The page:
Naringenin, together with its glycosidic forms, is a flavanone abundant in grapefruit and orange. It has been detected in human plasma, following citrus juice intake, at sub-µmolar concentrations, and its main phase II conjugated metabolites (naringenin-7-O-glucuronide and narigenin-4′-O-glucuronide) have been identified in urine. Recent evidence suggests a potential active anti-inflammatory role of flavonoids on macrophages, cells actively involved in atherogenesis. The aim of this study was to evaluate the effects of naringenin and its phase II metabolites on the expression of specific genes in differently activated macrophages at concentrations coherent with dietary exposure. Results suggest that phase II metabolites, as well as the aglyconic form of naringenin, were able to perturb macrophage gene expression in directions that are not always consistent with anti-inflammatory effects. Moreover, the effects of metabolites were not always consistent with each other and with those of their aglycone, underlining the paramount importance of testing physiological forms of phytochemicals within in vitro experimental models. In vivo studies are needed to further explore these observations and investigate their practical consequences.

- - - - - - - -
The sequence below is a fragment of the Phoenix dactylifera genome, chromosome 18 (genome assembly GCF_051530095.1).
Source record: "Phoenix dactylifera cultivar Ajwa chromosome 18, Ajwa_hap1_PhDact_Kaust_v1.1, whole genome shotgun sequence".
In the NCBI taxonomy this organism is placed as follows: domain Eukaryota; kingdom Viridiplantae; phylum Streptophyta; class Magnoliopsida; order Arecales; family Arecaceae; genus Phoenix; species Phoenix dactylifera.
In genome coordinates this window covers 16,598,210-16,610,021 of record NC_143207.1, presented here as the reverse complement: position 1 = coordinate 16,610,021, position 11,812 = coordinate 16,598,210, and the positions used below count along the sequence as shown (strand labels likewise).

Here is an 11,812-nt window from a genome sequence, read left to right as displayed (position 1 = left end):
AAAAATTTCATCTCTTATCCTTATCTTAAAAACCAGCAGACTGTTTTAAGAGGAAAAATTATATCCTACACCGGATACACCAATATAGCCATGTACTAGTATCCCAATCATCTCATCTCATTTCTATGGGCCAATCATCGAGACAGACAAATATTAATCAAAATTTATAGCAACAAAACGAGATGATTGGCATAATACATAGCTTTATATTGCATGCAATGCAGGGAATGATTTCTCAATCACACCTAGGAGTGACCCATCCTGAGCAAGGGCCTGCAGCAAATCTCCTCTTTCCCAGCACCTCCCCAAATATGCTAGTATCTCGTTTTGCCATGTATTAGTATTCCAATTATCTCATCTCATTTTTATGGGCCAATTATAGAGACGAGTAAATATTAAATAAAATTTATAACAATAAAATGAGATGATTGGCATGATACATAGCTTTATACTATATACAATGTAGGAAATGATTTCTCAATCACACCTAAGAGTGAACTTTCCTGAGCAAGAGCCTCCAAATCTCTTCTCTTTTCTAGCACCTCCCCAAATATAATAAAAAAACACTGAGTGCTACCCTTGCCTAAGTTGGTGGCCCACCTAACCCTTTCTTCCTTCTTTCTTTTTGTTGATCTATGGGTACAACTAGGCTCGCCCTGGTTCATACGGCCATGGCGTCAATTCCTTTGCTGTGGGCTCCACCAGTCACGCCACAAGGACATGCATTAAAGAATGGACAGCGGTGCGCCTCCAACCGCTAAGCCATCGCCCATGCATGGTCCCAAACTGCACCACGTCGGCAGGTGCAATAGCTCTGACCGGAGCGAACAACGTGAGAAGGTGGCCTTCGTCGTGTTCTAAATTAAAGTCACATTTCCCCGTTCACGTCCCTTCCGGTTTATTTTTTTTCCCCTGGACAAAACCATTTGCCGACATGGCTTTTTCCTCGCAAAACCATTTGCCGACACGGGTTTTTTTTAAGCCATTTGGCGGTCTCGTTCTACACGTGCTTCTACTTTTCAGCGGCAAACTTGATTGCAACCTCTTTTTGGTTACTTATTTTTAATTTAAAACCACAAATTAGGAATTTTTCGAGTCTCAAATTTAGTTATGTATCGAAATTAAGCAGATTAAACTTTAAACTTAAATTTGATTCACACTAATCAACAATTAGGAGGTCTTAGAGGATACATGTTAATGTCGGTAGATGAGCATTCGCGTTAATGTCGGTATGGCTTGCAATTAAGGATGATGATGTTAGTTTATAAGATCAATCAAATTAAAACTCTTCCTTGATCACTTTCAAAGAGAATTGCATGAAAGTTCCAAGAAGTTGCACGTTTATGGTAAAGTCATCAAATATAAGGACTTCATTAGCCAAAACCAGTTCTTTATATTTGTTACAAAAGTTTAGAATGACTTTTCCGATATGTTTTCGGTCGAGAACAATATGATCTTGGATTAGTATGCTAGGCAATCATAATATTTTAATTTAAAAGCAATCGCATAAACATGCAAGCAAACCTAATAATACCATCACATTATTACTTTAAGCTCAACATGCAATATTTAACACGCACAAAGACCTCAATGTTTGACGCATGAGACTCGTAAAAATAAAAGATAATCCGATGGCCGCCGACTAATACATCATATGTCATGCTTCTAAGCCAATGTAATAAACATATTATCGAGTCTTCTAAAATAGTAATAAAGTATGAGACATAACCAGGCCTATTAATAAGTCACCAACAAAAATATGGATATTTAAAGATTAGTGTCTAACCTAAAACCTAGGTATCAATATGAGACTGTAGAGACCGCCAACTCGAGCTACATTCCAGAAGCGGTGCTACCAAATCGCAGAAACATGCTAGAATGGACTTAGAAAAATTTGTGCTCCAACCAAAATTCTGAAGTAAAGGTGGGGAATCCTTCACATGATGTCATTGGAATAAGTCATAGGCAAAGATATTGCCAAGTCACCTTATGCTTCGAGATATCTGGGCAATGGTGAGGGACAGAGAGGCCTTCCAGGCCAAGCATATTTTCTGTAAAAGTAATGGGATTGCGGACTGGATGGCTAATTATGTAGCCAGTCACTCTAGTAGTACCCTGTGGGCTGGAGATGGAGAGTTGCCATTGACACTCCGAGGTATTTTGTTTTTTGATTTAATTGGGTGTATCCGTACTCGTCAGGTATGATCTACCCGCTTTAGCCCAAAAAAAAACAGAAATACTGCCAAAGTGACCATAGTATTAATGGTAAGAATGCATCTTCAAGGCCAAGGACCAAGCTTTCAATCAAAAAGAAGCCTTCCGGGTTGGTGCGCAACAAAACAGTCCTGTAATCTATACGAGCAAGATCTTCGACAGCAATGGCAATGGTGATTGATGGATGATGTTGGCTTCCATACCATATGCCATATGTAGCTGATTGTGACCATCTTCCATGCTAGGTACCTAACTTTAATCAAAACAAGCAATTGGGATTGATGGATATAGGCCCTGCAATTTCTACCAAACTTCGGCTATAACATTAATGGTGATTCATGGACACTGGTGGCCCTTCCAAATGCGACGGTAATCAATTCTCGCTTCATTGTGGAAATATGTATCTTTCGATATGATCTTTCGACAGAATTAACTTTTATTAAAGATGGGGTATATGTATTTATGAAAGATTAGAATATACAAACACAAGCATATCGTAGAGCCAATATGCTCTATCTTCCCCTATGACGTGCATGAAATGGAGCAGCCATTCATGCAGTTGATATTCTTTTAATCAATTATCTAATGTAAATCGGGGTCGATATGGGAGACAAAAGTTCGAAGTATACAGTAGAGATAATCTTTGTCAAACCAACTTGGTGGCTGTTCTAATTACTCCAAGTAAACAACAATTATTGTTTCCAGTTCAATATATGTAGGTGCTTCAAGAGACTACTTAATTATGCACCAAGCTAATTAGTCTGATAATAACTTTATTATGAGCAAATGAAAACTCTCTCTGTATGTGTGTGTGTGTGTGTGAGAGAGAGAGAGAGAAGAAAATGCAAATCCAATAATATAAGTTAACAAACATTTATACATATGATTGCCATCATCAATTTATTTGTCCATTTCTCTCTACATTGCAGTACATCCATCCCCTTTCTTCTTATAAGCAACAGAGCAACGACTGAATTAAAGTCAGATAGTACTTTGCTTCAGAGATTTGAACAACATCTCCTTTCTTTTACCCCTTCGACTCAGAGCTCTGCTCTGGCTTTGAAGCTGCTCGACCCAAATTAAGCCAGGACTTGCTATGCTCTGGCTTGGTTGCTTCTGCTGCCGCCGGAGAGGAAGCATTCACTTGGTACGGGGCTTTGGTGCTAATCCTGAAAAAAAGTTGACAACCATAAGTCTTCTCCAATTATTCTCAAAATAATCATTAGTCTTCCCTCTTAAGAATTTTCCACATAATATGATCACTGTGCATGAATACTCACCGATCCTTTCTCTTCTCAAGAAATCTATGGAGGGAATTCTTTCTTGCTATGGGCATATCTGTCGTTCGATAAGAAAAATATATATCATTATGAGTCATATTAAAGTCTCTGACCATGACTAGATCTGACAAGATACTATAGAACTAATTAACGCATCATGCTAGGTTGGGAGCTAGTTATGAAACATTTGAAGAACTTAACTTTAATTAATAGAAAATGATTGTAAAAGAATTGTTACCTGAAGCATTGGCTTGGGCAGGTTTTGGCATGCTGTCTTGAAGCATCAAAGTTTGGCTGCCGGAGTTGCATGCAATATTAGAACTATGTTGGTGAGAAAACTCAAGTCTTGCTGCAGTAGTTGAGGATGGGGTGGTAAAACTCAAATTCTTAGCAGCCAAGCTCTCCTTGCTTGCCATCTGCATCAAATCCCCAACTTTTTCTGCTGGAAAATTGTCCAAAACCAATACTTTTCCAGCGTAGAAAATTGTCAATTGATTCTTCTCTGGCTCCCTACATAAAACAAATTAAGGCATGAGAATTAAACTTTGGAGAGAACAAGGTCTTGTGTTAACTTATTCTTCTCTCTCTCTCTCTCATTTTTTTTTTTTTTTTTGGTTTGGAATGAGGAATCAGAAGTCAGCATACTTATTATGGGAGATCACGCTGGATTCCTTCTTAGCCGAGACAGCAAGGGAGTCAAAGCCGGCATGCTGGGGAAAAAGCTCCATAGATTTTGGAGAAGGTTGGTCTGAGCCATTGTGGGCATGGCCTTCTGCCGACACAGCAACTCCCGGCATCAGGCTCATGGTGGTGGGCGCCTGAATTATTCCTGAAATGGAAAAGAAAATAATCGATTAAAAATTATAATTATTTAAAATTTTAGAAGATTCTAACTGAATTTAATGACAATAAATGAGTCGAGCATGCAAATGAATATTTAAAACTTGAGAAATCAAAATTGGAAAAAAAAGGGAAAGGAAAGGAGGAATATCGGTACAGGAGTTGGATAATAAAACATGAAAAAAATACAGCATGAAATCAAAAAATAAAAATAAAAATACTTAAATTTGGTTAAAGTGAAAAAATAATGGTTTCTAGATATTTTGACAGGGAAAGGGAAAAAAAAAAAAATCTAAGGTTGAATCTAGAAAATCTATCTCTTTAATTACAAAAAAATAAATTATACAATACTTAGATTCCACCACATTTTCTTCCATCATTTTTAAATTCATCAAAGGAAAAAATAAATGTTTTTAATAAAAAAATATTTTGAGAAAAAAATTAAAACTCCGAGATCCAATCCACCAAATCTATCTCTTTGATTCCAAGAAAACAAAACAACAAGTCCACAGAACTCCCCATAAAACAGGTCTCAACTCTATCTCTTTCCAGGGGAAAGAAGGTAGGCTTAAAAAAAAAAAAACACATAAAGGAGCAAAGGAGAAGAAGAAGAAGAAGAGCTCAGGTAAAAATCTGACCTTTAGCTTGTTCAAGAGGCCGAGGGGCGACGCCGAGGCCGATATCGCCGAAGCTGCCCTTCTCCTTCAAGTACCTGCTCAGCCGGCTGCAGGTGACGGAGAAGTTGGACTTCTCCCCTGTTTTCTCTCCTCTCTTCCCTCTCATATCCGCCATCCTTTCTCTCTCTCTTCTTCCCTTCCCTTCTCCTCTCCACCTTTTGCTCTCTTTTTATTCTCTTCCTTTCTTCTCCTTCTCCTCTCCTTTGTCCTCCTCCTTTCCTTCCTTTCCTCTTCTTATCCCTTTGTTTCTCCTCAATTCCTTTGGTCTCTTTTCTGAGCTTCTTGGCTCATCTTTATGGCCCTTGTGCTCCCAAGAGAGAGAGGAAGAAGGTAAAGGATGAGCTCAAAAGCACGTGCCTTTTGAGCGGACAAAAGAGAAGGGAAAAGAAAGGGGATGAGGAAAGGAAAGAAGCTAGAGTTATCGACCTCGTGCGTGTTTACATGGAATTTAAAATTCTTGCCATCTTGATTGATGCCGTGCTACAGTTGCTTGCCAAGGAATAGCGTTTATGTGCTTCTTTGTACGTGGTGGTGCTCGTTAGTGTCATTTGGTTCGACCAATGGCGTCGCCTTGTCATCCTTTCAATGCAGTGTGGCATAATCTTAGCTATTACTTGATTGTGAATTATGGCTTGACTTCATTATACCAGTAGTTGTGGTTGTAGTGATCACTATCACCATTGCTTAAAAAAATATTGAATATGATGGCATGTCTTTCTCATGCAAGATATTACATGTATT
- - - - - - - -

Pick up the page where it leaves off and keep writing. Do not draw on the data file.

|Number of pages||7|
|Journal||International Journal of Food Sciences and Nutrition|
|Early online date||12 Jun 2013|
|Publication status||E-pub ahead of print - 12 Jun 2013|